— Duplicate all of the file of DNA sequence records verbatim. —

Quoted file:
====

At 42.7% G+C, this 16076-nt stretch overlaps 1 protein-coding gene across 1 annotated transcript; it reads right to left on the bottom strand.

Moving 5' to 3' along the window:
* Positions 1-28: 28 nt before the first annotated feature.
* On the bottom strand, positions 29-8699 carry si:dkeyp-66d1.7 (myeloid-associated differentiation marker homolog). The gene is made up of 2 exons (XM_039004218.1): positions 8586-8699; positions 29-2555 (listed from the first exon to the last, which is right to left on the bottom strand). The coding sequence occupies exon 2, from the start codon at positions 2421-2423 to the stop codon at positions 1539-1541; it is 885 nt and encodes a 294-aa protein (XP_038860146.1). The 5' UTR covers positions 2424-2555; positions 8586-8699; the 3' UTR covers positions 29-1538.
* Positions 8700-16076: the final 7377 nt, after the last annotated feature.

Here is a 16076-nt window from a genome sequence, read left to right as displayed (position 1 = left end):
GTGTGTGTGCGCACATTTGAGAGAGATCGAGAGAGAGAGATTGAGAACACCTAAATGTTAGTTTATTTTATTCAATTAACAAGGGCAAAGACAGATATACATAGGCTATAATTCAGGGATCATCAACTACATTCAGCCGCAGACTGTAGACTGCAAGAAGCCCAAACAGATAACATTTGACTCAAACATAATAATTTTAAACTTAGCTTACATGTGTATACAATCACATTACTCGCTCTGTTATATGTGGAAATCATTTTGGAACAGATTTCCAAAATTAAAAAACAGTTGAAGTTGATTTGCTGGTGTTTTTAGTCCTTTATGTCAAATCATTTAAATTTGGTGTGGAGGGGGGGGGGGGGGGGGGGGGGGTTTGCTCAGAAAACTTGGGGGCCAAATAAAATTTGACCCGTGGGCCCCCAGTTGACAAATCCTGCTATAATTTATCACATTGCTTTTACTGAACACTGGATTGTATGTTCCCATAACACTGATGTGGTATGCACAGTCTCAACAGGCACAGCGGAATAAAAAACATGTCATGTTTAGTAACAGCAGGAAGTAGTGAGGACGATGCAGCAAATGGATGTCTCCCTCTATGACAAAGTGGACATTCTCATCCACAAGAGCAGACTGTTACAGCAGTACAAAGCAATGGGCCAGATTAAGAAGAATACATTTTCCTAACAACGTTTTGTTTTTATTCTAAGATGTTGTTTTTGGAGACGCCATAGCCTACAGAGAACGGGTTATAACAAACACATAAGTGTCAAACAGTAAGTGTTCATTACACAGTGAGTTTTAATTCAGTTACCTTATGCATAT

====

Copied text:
At 42.7% G+C, this 16076-nt stretch overlaps 1 protein-coding gene across 1 annotated transcript; it reads right to left on the bottom strand.

Moving 5' to 3' along the window:
* Positions 1-28: 28 nt before the first annotated feature.
* On the bottom strand, positions 29-8699 carry si:dkeyp-66d1.7 (myeloid-associated differentiation marker homolog). The gene is made up of 2 exons (XM_039004218.1): positions 8586-8699; positions 29-2555 (listed from the first exon to the last, which is right to left on the bottom strand). The coding sequence occupies exon 2, from the start codon at positions 2421-2423 to the stop codon at positions 1539-1541; it is 885 nt and encodes a 294-aa protein (XP_038860146.1). The 5' UTR covers positions 2424-2555; positions 8586-8699; the 3' UTR covers positions 29-1538.
* Positions 8700-16076: the final 7377 nt, after the last annotated feature.

Here is a 16076-nt window from a genome sequence, read left to right as displayed (position 1 = left end):
GTGTGTGTGCGCACATTTGAGAGAGATCGAGAGAGAGAGATTGAGAACACCTAAATGTTAGTTTATTTTATTCAATTAACAAGGGCAAAGACAGATATACATAGGCTATAATTCAGGGATCATCAACTACATTCAGCCGCAGACTGTAGACTGCAAGAAGCCCAAACAGATAACATTTGACTCAAACATAATAATTTTAAACTTAGCTTACATGTGTATACAATCACATTACTCGCTCTGTTATATGTGGAAATCATTTTGGAACAGATTTCCAAAATTAAAAAACAGTTGAAGTTGATTTGCTGGTGTTTTTAGTCCTTTATGTCAAATCATTTAAATTTGGTGTGGAGGGGGGGGGGGGGGGGGGGGGGGTTTGCTCAGAAAACTTGGGGGCCAAATAAAATTTGACCCGTGGGCCCCCAGTTGACAAATCCTGCTATAATTTATCACATTGCTTTTACTGAACACTGGATTGTATGTTCCCATAACACTGATGTGGTATGCACAGTCTCAACAGGCACAGCGGAATAAAAAACATGTCATGTTTAGTAACAGCAGGAAGTAGTGAGGACGATGCAGCAAATGGATGTCTCCCTCTATGACAAAGTGGACATTCTCATCCACAAGAGCAGACTGTTACAGCAGTACAAAGCAATGGGCCAGATTAAGAAGAATACATTTTCCTAACAACGTTTTGTTTTTATTCTAAGATGTTGTTTTTGGAGACGCCATAGCCTACAGAGAACGGGTTATAACAAACACATAAGTGTCAAACAGTAAGTGTTCATTACACAGTGAGTTTTAATTCAGTTACCTTATGCATAT